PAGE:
The question, however, remains whether the pursuer, as a dependant of her insane husband, has any absolute right at all; or whether her demand for sick benefit is in the discretion of the Executive Committee. It is true that the words “shall be eligible,” on which the Sheriff relies, at first sight suggest some power of election, vested in a body or person different from the claimant, but these words occur frequently throughout the rules; and I think in the rule in question and elsewhere they must be treated as meaning “shall be entitled to, if qualified.” In the second paragraph of the first section of rule 30 the same words occur, and when one turns back to rule 19, one finds that the member who is declared to be eligible to receive unemployed benefit has an absolute right to such benefit at a stipulated rate, provided his being thrown out of employment was not the result of misconduct. We were referred to other passages in the rules in which the same words occur, where they must be construed as equivalent to “shall be entitled.” Thus in rule 18, section 7, there is a provision that members shall pay certain contributions, “and if entitled as per rule, shall be eligible to receive the following benefits.” I think this clause must be construed as meaning “if eligible or qualified as per rule, shall be entitled to receive.” The defenders appealed to the first part of section 1 of rule 30, which provides “that if any member, through loss of reason, be unable to follow his employment, the case shall be referred to the E. C., who shall deal with it at their discretion”; but I think that this clause is in contrast with the one on which the pursuer founds, and cannot be held to govern an entirely independent section. I accordingly agree with the Sheriff-substitute that, the qualification of the pursuer being admitted, she is entitled under the clause to which she refers to receive sick benefit. [His Lordship then dealt with other questions, turning upon the construction of the rules of the society, with which this report is not concerned. Inter alia, he found, on a construction of rule 30, that the pursuer was only entitled to superannuation benefit at the discretion of the Executive Committee, and as they had refused to grant it, that she could not enforce this part of her claim.]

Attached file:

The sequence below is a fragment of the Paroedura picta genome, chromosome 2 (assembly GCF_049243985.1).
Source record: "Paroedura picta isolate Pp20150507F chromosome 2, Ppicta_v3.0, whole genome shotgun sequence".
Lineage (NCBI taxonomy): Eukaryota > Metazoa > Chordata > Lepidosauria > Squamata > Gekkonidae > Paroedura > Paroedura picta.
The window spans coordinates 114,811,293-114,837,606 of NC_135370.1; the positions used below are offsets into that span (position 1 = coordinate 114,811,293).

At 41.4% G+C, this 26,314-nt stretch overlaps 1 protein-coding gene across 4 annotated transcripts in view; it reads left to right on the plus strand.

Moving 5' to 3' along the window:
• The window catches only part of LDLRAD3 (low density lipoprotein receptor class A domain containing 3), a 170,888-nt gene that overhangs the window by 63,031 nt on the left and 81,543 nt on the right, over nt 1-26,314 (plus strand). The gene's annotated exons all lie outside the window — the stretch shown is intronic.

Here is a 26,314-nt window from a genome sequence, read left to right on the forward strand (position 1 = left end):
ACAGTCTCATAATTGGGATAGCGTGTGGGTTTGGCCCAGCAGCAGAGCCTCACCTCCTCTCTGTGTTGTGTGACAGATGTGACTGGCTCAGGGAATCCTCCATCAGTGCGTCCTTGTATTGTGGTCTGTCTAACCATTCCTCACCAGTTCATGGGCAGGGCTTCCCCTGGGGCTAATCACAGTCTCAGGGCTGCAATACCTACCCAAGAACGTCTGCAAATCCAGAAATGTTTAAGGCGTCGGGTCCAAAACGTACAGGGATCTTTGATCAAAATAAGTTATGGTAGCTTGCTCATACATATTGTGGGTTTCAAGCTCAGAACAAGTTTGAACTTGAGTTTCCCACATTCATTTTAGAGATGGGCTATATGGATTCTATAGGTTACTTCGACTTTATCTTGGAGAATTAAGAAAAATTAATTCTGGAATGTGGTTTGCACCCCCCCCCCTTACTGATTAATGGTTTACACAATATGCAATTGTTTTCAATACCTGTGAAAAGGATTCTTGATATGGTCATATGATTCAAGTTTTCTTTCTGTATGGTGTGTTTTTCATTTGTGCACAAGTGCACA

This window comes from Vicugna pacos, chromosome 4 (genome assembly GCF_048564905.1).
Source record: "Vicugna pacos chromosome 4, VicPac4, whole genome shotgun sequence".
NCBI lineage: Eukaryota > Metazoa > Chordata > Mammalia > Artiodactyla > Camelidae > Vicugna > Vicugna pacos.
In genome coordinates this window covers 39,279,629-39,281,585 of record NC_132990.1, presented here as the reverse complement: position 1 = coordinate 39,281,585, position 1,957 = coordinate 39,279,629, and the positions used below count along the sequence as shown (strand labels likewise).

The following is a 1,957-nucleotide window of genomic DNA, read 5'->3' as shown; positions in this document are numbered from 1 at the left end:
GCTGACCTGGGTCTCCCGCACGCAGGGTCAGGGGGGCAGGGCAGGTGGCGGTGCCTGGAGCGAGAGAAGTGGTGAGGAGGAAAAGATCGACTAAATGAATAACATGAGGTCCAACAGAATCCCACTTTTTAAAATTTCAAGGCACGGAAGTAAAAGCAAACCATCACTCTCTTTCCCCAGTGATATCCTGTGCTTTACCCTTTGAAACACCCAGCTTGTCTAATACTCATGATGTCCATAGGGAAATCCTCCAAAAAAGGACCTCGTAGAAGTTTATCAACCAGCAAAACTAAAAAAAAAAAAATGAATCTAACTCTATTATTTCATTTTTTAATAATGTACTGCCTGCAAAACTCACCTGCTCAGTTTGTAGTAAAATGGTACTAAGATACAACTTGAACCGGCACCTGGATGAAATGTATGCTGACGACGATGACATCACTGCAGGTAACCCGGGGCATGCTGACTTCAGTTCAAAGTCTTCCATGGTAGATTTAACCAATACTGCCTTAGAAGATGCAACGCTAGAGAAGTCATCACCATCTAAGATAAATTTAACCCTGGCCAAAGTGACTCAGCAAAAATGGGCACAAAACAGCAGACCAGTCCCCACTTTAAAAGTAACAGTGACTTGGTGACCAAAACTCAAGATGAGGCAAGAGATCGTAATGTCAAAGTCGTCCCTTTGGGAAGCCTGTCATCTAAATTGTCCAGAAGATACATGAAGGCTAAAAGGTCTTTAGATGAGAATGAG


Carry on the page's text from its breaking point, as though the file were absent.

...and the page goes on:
The effect of section 4 of the Trade Union Act of 1871 is that what are called “benefits to members,” conferred by the constitution of a trade union like the respondents, are rendered unenforceable at law. The dispute turns on whether the sick benefit and the superannuation allowance in question in this case, which are admittedly of the nature of benefits, are or are not benefits to members in the sense of the statute. Are they, one or both, primarily benefits to the members of the trade union themselves, and only secondarily, if at all, benefits to dependants like the appellant; or are they, one or both, primarily benefits to the dependants, and only secondarily, if at all, to the members themselves?